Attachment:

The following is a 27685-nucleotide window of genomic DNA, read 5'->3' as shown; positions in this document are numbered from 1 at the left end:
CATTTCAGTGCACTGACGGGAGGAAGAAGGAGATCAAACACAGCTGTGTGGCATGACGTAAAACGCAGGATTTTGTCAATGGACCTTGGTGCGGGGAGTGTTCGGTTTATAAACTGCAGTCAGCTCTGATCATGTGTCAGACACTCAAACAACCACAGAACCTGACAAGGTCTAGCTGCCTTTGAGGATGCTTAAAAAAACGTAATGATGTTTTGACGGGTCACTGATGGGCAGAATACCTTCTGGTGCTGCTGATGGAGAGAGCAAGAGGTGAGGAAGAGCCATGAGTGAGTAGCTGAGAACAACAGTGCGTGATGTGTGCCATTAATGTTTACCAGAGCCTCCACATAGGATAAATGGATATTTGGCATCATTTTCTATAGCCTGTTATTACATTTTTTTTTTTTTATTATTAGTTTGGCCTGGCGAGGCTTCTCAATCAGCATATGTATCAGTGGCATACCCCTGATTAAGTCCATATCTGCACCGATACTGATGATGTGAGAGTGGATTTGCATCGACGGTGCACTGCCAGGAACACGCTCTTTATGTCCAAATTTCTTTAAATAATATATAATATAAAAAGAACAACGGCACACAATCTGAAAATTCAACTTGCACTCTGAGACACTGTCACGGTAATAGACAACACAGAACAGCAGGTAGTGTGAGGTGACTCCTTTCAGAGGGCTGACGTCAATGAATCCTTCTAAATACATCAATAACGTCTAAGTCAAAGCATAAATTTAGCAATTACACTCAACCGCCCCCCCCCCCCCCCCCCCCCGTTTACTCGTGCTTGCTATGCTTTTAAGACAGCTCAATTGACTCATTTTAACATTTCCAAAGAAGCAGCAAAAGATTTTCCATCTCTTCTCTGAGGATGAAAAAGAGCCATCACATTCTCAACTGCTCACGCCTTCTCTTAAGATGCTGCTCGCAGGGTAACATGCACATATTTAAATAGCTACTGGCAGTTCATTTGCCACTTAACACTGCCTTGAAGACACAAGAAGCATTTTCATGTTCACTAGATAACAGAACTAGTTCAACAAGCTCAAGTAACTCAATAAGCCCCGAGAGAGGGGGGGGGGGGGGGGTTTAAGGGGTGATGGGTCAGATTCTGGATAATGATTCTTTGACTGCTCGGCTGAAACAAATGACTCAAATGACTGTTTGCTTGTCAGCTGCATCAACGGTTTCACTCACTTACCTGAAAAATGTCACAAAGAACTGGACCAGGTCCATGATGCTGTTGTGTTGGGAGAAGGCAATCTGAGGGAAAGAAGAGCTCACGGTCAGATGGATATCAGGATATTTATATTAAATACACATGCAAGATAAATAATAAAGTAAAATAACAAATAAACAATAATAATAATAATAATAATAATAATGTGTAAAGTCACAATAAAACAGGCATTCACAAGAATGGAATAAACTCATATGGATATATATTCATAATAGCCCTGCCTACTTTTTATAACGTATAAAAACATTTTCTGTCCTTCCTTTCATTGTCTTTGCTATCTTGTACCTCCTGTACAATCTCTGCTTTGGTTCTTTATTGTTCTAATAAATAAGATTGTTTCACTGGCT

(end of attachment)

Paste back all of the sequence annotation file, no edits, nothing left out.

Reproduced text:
The following is a 27685-nucleotide window of genomic DNA, read 5'->3' as shown; positions in this document are numbered from 1 at the left end:
CATTTCAGTGCACTGACGGGAGGAAGAAGGAGATCAAACACAGCTGTGTGGCATGACGTAAAACGCAGGATTTTGTCAATGGACCTTGGTGCGGGGAGTGTTCGGTTTATAAACTGCAGTCAGCTCTGATCATGTGTCAGACACTCAAACAACCACAGAACCTGACAAGGTCTAGCTGCCTTTGAGGATGCTTAAAAAAACGTAATGATGTTTTGACGGGTCACTGATGGGCAGAATACCTTCTGGTGCTGCTGATGGAGAGAGCAAGAGGTGAGGAAGAGCCATGAGTGAGTAGCTGAGAACAACAGTGCGTGATGTGTGCCATTAATGTTTACCAGAGCCTCCACATAGGATAAATGGATATTTGGCATCATTTTCTATAGCCTGTTATTACATTTTTTTTTTTTTATTATTAGTTTGGCCTGGCGAGGCTTCTCAATCAGCATATGTATCAGTGGCATACCCCTGATTAAGTCCATATCTGCACCGATACTGATGATGTGAGAGTGGATTTGCATCGACGGTGCACTGCCAGGAACACGCTCTTTATGTCCAAATTTCTTTAAATAATATATAATATAAAAAGAACAACGGCACACAATCTGAAAATTCAACTTGCACTCTGAGACACTGTCACGGTAATAGACAACACAGAACAGCAGGTAGTGTGAGGTGACTCCTTTCAGAGGGCTGACGTCAATGAATCCTTCTAAATACATCAATAACGTCTAAGTCAAAGCATAAATTTAGCAATTACACTCAACCGCCCCCCCCCCCCCCCCCCCCCGTTTACTCGTGCTTGCTATGCTTTTAAGACAGCTCAATTGACTCATTTTAACATTTCCAAAGAAGCAGCAAAAGATTTTCCATCTCTTCTCTGAGGATGAAAAAGAGCCATCACATTCTCAACTGCTCACGCCTTCTCTTAAGATGCTGCTCGCAGGGTAACATGCACATATTTAAATAGCTACTGGCAGTTCATTTGCCACTTAACACTGCCTTGAAGACACAAGAAGCATTTTCATGTTCACTAGATAACAGAACTAGTTCAACAAGCTCAAGTAACTCAATAAGCCCCGAGAGAGGGGGGGGGGGGGGGGTTTAAGGGGTGATGGGTCAGATTCTGGATAATGATTCTTTGACTGCTCGGCTGAAACAAATGACTCAAATGACTGTTTGCTTGTCAGCTGCATCAACGGTTTCACTCACTTACCTGAAAAATGTCACAAAGAACTGGACCAGGTCCATGATGCTGTTGTGTTGGGAGAAGGCAATCTGAGGGAAAGAAGAGCTCACGGTCAGATGGATATCAGGATATTTATATTAAATACACATGCAAGATAAATAATAAAGTAAAATAACAAATAAACAATAATAATAATAATAATAATAATAATGTGTAAAGTCACAATAAAACAGGCATTCACAAGAATGGAATAAACTCATATGGATATATATTCATAATAGCCCTGCCTACTTTTTATAACGTATAAAAACATTTTCTGTCCTTCCTTTCATTGTCTTTGCTATCTTGTACCTCCTGTACAATCTCTGCTTTGGTTCTTTATTGTTCTAATAAATAAGATTGTTTCACTGGCT